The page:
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Experience Level: Purty Good

S_Heriger has made 1 recent addition to Fiddle Hangout 

Interests:
[Jamming] [Socializing]

Gender: Male

My Instruments:
Violin, mandolin, octave mandolin, Irish banjo, guitar

Favorite Bands/Musicians:
Jay Ungar, & Molly Mason, Jenna Reid, Mark O'Connor, Van Morrison, Vassar Clement, Aly Bain, Mairead Ni Mhaonaigh, Eva Cassidy, Ry Cooder, Eric Clapton.

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Visible to: Public
Created 10/2/2011
Last Visit 12/8/2014


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 S_Heriger replied to topic 'Grand Masters Photos from 1974' 9/21/2014 2:42:52 PM

Restored W. Combs fiddle (1884) back in service.

Sunday, June 09, 2013 @10:36:30 AM

About a year ago I purchased this fiddle from an antiques dealer who'd been trying to unload it in a shop, but couldn't since the neck had separated and it was in two pieces.  I had the neck set and reglued, but still had the problem of what to do with the finish... or lack of one, in this case. I have never been able to figure out if the violin had ever been finished. It appeared to have spent a number of years unfinished, as the surface was well-polished by hands and handling. It's possible the maker never completed it, but I have no way of knowing that with any certainty. 

If I'd had no intention of ever playing it, I would have left it as it was, but I wanted to hear it. Someone went to all the problem of building it, and I wanted to see that it was played. The construction wasn't great, and parts, such as the scroll, look unfinished, but it was a very cool old American folk instrument and I wanted to get it back into circulation, so to speak.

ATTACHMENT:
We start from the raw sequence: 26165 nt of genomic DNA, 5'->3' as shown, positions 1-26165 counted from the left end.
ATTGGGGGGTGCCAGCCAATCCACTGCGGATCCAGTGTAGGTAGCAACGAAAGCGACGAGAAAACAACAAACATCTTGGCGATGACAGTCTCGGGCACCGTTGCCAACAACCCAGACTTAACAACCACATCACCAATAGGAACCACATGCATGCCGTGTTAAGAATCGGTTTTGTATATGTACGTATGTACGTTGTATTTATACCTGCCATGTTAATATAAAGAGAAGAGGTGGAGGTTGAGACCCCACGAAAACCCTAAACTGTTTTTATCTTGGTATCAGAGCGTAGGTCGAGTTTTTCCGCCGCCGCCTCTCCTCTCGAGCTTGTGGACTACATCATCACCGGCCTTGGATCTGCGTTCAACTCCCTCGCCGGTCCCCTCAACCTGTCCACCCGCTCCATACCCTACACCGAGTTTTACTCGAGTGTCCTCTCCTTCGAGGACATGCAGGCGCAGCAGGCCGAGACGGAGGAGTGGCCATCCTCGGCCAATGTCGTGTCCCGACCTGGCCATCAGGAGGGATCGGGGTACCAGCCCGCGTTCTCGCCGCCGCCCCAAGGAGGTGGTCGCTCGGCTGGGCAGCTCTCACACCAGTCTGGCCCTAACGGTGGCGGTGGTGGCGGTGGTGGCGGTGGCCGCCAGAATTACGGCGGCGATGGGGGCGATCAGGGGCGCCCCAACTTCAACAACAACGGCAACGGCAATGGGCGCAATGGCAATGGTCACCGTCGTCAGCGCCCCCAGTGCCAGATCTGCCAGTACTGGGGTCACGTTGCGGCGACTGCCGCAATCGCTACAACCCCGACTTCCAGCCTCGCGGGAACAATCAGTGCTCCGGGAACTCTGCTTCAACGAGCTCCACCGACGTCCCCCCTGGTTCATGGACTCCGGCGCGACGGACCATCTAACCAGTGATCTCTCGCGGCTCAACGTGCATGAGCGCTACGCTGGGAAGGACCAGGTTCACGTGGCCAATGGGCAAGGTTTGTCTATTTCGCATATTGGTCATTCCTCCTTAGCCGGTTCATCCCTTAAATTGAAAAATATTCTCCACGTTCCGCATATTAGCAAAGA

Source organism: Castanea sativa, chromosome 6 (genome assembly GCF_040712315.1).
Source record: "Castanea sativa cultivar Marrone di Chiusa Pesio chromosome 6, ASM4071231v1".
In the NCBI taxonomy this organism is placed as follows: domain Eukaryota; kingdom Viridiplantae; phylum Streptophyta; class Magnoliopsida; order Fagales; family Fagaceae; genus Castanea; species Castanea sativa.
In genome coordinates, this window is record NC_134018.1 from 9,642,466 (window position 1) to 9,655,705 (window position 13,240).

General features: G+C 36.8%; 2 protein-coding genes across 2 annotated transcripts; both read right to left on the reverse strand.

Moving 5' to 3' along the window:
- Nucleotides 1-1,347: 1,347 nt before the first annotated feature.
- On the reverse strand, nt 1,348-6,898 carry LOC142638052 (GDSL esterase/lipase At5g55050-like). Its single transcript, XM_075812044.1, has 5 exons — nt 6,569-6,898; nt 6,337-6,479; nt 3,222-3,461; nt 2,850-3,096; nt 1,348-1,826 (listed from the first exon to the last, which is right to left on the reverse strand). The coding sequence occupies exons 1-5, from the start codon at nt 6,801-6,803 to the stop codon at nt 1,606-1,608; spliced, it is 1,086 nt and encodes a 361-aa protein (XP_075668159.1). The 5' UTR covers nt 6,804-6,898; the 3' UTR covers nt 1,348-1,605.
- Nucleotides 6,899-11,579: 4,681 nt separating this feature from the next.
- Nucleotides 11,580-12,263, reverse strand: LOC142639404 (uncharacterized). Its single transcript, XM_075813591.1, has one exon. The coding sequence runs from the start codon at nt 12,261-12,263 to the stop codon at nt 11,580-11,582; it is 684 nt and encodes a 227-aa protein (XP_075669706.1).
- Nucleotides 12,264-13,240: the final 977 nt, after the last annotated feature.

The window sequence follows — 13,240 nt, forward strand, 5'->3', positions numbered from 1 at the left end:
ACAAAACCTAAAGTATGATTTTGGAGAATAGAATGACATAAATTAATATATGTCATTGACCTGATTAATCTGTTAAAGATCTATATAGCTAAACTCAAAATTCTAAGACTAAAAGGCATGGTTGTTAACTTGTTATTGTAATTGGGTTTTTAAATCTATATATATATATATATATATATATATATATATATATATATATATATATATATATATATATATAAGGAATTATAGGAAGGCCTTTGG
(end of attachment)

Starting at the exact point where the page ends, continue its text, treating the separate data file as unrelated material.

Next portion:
I asked advice about the finish here on Fiddle Hangout and got a lot of responses. Virtually every builder or luthier who responded said to refinish it, so I went ahead with the project after doing a lot of research. Even after sanding it, much of the dirt and stain remained, but I think it looks great on the finished fiddle, as I didn't want it to look like a brand-new finish. 

I've always liked the reddish, nut-brown finishes I've seen on lots of old American fiddles, so I decided to keep it true to its roots. I asked a lot of advice from a friend in Indiana, PA, who's a luthier, and he walked me through the process to ensure I didn't so anything that might dampen the sound. 

It's now done, and the results look spectacular to me, considering what it looked like before (just dirty wood, polished by years of hand oils). I love the big, wide grain on the red spruce top. But even better is the sound, which continues to improve by the week as I play it and the finish continues to cure. 

This is a very thin fiddle, with a one-piece back, and it has booming G and D strings, with rich, dark tones and lots of volume. It's also crystal-clear on the high end, with excellent sustain on the E, and only falling off a bit on the A. 

I love it when a plan comes together. Thanks to all who provided advice earlier. 

 

 

This is how it looked when I first purchased it. 

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